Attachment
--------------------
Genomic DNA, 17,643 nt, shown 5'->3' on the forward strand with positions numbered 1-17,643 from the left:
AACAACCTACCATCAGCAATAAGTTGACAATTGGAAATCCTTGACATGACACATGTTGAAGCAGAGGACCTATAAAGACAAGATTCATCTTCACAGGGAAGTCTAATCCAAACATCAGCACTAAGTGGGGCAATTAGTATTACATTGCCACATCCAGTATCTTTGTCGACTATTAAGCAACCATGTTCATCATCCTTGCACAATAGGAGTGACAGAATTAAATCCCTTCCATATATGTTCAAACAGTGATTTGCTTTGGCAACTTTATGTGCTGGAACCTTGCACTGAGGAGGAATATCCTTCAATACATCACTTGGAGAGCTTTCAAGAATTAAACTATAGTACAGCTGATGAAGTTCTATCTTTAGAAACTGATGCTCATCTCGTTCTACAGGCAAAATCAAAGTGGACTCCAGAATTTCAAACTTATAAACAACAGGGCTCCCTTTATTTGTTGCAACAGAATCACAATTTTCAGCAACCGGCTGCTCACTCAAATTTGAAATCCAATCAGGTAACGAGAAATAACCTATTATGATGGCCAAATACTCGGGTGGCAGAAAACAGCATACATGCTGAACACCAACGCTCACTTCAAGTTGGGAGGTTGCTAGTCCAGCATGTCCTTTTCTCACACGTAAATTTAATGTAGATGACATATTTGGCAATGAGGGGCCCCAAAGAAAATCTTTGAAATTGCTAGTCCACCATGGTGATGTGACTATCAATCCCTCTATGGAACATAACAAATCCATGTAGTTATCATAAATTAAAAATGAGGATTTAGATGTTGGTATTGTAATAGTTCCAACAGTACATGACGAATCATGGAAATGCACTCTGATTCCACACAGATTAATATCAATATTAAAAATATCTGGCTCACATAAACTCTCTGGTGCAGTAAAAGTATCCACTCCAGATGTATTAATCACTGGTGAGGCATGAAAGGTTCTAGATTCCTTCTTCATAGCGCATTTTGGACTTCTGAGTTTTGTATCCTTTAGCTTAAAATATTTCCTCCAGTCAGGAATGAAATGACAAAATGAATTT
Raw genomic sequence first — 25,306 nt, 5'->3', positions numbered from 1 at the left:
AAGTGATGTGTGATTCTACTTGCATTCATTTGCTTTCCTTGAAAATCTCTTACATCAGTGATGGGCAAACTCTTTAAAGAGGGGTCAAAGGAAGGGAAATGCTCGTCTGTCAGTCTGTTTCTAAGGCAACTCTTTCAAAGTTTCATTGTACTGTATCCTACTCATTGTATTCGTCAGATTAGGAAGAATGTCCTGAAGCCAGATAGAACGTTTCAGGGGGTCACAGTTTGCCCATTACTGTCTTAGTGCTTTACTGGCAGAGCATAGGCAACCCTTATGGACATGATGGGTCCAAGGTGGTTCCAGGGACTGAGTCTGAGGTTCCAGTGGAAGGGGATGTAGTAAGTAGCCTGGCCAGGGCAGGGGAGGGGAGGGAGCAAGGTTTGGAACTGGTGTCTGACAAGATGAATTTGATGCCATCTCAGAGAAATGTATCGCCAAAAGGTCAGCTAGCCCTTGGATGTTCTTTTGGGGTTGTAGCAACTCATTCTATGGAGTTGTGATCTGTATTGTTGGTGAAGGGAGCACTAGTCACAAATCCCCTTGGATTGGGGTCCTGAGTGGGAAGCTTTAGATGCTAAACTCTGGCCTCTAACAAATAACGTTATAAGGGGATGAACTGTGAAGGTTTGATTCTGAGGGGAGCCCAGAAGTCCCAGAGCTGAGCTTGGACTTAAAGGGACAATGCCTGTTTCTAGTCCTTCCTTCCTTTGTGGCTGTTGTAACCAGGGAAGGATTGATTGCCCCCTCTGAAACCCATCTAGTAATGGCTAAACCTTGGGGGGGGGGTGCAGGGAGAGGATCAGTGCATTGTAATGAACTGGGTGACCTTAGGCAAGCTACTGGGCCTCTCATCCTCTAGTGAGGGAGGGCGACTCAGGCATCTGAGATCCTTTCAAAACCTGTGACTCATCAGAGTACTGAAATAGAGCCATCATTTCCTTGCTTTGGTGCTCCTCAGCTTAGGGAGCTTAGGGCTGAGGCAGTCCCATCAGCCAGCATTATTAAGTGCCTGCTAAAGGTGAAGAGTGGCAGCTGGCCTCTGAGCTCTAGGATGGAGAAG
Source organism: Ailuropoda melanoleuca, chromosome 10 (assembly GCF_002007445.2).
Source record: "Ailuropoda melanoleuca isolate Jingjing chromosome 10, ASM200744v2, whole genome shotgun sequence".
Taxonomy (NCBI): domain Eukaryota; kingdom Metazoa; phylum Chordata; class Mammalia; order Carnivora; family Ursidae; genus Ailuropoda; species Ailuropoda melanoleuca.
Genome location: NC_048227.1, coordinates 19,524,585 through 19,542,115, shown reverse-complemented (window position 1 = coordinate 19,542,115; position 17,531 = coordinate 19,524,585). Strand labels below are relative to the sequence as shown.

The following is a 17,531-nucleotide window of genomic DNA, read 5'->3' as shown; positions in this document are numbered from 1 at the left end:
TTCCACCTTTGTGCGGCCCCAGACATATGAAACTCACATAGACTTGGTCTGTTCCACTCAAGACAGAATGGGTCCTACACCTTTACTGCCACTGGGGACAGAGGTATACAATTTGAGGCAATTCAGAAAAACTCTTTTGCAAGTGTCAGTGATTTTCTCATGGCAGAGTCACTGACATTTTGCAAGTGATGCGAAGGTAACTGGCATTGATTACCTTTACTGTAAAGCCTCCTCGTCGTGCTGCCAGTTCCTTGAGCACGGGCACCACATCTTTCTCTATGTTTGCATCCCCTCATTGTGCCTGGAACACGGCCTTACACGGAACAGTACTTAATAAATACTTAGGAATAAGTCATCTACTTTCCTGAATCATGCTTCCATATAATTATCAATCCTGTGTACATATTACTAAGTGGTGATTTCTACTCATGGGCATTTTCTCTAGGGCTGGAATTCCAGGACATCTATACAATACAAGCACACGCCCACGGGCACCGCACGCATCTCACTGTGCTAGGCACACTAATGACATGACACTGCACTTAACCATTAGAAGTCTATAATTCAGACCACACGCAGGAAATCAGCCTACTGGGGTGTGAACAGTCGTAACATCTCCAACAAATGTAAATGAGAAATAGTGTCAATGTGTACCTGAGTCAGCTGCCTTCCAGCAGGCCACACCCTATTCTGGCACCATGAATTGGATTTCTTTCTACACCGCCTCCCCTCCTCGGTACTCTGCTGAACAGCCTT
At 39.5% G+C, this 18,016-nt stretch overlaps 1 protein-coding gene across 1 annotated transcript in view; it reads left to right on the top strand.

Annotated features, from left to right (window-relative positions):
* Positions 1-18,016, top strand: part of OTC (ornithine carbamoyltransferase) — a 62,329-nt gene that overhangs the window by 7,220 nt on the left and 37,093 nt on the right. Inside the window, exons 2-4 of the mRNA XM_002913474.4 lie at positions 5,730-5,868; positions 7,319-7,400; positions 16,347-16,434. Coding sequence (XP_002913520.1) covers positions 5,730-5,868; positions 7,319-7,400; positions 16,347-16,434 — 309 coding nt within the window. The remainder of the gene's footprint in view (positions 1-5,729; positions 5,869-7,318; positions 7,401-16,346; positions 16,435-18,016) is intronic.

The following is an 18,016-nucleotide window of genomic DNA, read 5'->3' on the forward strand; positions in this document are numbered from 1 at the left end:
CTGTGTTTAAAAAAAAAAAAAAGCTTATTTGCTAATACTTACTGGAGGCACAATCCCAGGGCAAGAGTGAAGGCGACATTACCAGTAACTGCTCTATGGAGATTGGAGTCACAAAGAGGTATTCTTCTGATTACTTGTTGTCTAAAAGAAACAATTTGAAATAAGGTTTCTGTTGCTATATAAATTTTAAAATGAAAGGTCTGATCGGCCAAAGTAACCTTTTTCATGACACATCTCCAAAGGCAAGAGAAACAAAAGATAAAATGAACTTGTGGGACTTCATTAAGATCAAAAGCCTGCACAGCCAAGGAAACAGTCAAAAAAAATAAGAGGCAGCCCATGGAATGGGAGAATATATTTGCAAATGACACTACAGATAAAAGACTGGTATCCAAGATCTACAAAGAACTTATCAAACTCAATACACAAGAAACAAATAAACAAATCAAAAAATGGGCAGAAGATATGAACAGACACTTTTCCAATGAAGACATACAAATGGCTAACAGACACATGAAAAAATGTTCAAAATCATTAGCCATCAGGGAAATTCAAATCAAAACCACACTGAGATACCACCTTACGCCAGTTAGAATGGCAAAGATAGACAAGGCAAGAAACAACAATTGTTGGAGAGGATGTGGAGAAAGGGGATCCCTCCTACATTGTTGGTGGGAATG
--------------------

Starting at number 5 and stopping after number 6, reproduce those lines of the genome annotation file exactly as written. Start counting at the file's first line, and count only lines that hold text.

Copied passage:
Source organism: Ailuropoda melanoleuca, chromosome 10 (assembly GCF_002007445.2).
Source record: "Ailuropoda melanoleuca isolate Jingjing chromosome 10, ASM200744v2, whole genome shotgun sequence".